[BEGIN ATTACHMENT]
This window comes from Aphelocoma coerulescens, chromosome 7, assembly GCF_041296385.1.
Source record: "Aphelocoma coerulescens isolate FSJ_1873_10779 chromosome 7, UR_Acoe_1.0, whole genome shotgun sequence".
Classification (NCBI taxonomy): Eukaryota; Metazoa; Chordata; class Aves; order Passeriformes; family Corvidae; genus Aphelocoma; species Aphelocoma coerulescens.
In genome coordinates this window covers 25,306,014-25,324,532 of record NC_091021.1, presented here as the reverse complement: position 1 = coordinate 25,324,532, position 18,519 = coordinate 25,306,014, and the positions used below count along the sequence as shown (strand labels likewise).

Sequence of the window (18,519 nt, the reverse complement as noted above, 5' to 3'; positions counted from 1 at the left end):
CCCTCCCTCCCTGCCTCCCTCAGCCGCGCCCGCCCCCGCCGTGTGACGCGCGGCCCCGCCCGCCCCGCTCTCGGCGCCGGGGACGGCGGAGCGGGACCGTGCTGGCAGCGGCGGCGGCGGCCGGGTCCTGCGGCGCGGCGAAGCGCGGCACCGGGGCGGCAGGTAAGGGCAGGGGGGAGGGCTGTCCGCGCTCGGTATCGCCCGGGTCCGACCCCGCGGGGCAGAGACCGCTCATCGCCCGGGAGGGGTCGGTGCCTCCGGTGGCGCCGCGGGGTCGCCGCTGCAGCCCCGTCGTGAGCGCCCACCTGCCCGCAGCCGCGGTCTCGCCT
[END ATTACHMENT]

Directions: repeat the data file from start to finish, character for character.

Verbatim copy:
This window comes from Aphelocoma coerulescens, chromosome 7, assembly GCF_041296385.1.
Source record: "Aphelocoma coerulescens isolate FSJ_1873_10779 chromosome 7, UR_Acoe_1.0, whole genome shotgun sequence".
Classification (NCBI taxonomy): Eukaryota; Metazoa; Chordata; class Aves; order Passeriformes; family Corvidae; genus Aphelocoma; species Aphelocoma coerulescens.
In genome coordinates this window covers 25,306,014-25,324,532 of record NC_091021.1, presented here as the reverse complement: position 1 = coordinate 25,324,532, position 18,519 = coordinate 25,306,014, and the positions used below count along the sequence as shown (strand labels likewise).

Sequence of the window (18,519 nt, the reverse complement as noted above, 5' to 3'; positions counted from 1 at the left end):
CCCTCCCTCCCTGCCTCCCTCAGCCGCGCCCGCCCCCGCCGTGTGACGCGCGGCCCCGCCCGCCCCGCTCTCGGCGCCGGGGACGGCGGAGCGGGACCGTGCTGGCAGCGGCGGCGGCGGCCGGGTCCTGCGGCGCGGCGAAGCGCGGCACCGGGGCGGCAGGTAAGGGCAGGGGGGAGGGCTGTCCGCGCTCGGTATCGCCCGGGTCCGACCCCGCGGGGCAGAGACCGCTCATCGCCCGGGAGGGGTCGGTGCCTCCGGTGGCGCCGCGGGGTCGCCGCTGCAGCCCCGTCGTGAGCGCCCACCTGCCCGCAGCCGCGGTCTCGCCT